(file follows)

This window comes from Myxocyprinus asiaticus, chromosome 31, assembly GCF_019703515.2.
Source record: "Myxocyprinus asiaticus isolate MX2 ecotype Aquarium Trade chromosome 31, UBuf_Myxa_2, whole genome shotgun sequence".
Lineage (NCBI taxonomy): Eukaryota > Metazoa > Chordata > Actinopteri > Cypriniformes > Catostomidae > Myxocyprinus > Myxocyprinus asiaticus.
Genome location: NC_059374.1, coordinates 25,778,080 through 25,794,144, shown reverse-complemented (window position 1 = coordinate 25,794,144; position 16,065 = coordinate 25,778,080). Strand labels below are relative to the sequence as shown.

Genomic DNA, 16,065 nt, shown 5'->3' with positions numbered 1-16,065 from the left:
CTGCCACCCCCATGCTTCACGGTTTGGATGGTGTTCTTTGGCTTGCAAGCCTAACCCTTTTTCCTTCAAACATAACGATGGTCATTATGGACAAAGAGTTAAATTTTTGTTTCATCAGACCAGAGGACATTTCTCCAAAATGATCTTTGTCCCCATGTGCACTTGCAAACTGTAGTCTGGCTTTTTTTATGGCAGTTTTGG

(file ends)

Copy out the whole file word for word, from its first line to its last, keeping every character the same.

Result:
This window comes from Myxocyprinus asiaticus, chromosome 31, assembly GCF_019703515.2.
Source record: "Myxocyprinus asiaticus isolate MX2 ecotype Aquarium Trade chromosome 31, UBuf_Myxa_2, whole genome shotgun sequence".
Lineage (NCBI taxonomy): Eukaryota > Metazoa > Chordata > Actinopteri > Cypriniformes > Catostomidae > Myxocyprinus > Myxocyprinus asiaticus.
Genome location: NC_059374.1, coordinates 25,778,080 through 25,794,144, shown reverse-complemented (window position 1 = coordinate 25,794,144; position 16,065 = coordinate 25,778,080). Strand labels below are relative to the sequence as shown.

Genomic DNA, 16,065 nt, shown 5'->3' with positions numbered 1-16,065 from the left:
CTGCCACCCCCATGCTTCACGGTTTGGATGGTGTTCTTTGGCTTGCAAGCCTAACCCTTTTTCCTTCAAACATAACGATGGTCATTATGGACAAAGAGTTAAATTTTTGTTTCATCAGACCAGAGGACATTTCTCCAAAATGATCTTTGTCCCCATGTGCACTTGCAAACTGTAGTCTGGCTTTTTTTATGGCAGTTTTGG